Lastly, I feel compelled to mention that there are a select few, such as Andreas, that neither drink coffee, nor enjoy godis. Now wouldn't that be nice? :)
Here's a collection of pictures I took over my first winter in Sweden! It was truly magical. Some Swedes are tired of the long, dark, cold winters, but I'm loved it.
Korta Vägen is the name of the Swedish course I have been taking, which translates to "the short way". It's an intensive nine month program geared towards people who have moved to Sweden with college educations and have worked within their field of study for at least a couple of years.
To get into Korta Vägen most people complete SFI (swedish for immigrants) through another institution which can take roughly six months to a year. SFI is a wonderful program but it moves at a slower pace and isn't geared towards language fluency, but rather familiarity at a basic conversational level. I started SFI classes in August and shortly after I heard about Korta Vägen, which was beginning in October, and was eager to try and speed my learning process up. I actually didn't pass the test to get in, but luckily they take other factors into consideration aside from just your test results in order to accept candidates they feel suit the program best. Living with Andreas and having a network of Swedish people surrounding me, such as his parents and friends, was what I think made the difference for me. It is also a very time demanding course, held Monday - Friday from 8:30 am to 2:30 pm, with no lack of homework, so it's important that their students are also able to make the time commitment.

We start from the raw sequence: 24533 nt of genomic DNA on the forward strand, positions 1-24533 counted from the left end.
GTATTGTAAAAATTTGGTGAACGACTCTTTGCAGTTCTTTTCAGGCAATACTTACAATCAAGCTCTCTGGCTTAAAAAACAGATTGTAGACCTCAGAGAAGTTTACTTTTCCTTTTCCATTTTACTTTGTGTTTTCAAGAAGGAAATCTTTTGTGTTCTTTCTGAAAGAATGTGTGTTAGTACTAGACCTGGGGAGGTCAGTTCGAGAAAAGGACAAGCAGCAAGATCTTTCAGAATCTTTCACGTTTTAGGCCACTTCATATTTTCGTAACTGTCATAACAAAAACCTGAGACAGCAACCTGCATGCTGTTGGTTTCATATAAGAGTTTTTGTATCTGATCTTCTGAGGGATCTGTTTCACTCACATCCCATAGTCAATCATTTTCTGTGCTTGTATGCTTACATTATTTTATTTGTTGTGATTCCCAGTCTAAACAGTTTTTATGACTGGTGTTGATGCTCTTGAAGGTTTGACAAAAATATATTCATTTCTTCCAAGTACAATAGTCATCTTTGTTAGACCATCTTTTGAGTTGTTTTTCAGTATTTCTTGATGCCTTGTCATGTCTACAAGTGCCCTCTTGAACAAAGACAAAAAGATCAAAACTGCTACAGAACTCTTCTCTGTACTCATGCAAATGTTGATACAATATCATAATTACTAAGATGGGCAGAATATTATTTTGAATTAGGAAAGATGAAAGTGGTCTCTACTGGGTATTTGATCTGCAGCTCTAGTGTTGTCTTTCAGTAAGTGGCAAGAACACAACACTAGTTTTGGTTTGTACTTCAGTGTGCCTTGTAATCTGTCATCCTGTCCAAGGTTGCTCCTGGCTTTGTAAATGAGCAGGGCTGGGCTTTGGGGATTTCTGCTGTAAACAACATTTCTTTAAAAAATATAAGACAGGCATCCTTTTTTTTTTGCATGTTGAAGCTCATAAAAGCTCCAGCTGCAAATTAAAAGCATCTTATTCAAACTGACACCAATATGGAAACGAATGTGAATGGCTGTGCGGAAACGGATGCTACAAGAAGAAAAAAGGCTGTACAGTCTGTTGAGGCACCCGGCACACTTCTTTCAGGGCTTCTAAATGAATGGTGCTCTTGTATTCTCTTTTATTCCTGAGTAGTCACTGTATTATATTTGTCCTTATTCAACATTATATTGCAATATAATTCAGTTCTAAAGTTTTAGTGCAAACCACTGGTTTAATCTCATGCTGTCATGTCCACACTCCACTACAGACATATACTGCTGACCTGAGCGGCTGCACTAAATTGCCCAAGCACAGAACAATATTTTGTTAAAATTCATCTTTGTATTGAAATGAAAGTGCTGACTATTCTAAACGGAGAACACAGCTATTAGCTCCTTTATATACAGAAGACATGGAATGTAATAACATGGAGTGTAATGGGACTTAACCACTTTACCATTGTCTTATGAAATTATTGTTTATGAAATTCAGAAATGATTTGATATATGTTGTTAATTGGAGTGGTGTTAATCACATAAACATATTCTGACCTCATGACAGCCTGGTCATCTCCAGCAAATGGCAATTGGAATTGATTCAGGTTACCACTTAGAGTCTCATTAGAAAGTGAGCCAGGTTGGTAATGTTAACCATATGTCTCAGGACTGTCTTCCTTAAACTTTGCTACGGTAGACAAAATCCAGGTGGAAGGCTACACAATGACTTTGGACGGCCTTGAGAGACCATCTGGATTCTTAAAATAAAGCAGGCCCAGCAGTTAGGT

I have been most impressed with the program to say the least. The government funds the course and provides personal laptops for use throughout the program, pays for all books, and we also get a monthly stipend for being in the class full time, how amazing is that?! The main focus of the course is Swedish but there are other strong components such as resume and cover letter coaching, individual studies pertaining to your profession, and a one month internship within your field of work.
I have 13 classmates all coming from different countries, those being; Columbia, Indonesia, Guatemala, Mexico, Morocco, Afghanistan, South Korea, Poland, Iran, Philippines, and Italy. We are also a diverse group of professionals with several engineers, a doctor and a nurse, marketing and finance professionals, a dance teacher, psychologist, a graphic designer, and a judge. It's been really fun getting to know everyone and also learning a little bit more about their countries and cultures. I have two wonderful teachers who are truly committed to helping us become fluent as fast as possible. By June, I hope Korta Vägen will have prepared me to start working within hospitality and continue on my career path!